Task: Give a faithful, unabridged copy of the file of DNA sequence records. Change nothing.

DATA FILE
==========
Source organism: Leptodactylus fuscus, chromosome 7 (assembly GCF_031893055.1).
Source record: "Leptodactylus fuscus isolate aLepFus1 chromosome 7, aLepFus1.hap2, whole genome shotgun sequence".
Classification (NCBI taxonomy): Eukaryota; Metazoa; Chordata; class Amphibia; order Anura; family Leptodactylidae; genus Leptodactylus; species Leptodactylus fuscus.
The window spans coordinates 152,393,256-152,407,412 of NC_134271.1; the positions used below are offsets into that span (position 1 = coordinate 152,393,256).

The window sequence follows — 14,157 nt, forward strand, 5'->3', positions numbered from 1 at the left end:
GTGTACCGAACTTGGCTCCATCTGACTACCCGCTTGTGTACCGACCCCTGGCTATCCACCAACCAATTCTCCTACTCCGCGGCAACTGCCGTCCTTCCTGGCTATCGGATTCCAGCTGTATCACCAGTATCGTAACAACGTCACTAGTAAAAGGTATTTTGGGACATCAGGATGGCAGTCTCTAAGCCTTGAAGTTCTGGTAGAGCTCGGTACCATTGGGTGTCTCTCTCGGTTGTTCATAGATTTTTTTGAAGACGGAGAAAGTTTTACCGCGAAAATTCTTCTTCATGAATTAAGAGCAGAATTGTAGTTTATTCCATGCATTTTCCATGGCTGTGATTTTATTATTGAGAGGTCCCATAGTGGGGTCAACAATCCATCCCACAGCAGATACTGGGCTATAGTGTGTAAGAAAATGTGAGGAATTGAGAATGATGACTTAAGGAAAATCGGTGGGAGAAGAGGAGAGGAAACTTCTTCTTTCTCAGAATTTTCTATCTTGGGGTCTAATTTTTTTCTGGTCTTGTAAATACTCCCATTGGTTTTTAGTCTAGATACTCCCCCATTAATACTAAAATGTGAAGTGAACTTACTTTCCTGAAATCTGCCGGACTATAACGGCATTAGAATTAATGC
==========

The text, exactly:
Source organism: Leptodactylus fuscus, chromosome 7 (assembly GCF_031893055.1).
Source record: "Leptodactylus fuscus isolate aLepFus1 chromosome 7, aLepFus1.hap2, whole genome shotgun sequence".
Classification (NCBI taxonomy): Eukaryota; Metazoa; Chordata; class Amphibia; order Anura; family Leptodactylidae; genus Leptodactylus; species Leptodactylus fuscus.
The window spans coordinates 152,393,256-152,407,412 of NC_134271.1; the positions used below are offsets into that span (position 1 = coordinate 152,393,256).

The window sequence follows — 14,157 nt, forward strand, 5'->3', positions numbered from 1 at the left end:
GTGTACCGAACTTGGCTCCATCTGACTACCCGCTTGTGTACCGACCCCTGGCTATCCACCAACCAATTCTCCTACTCCGCGGCAACTGCCGTCCTTCCTGGCTATCGGATTCCAGCTGTATCACCAGTATCGTAACAACGTCACTAGTAAAAGGTATTTTGGGACATCAGGATGGCAGTCTCTAAGCCTTGAAGTTCTGGTAGAGCTCGGTACCATTGGGTGTCTCTCTCGGTTGTTCATAGATTTTTTTGAAGACGGAGAAAGTTTTACCGCGAAAATTCTTCTTCATGAATTAAGAGCAGAATTGTAGTTTATTCCATGCATTTTCCATGGCTGTGATTTTATTATTGAGAGGTCCCATAGTGGGGTCAACAATCCATCCCACAGCAGATACTGGGCTATAGTGTGTAAGAAAATGTGAGGAATTGAGAATGATGACTTAAGGAAAATCGGTGGGAGAAGAGGAGAGGAAACTTCTTCTTTCTCAGAATTTTCTATCTTGGGGTCTAATTTTTTTCTGGTCTTGTAAATACTCCCATTGGTTTTTAGTCTAGATACTCCCCCATTAATACTAAAATGTGAAGTGAACTTACTTTCCTGAAATCTGCCGGACTATAACGGCATTAGAATTAATGC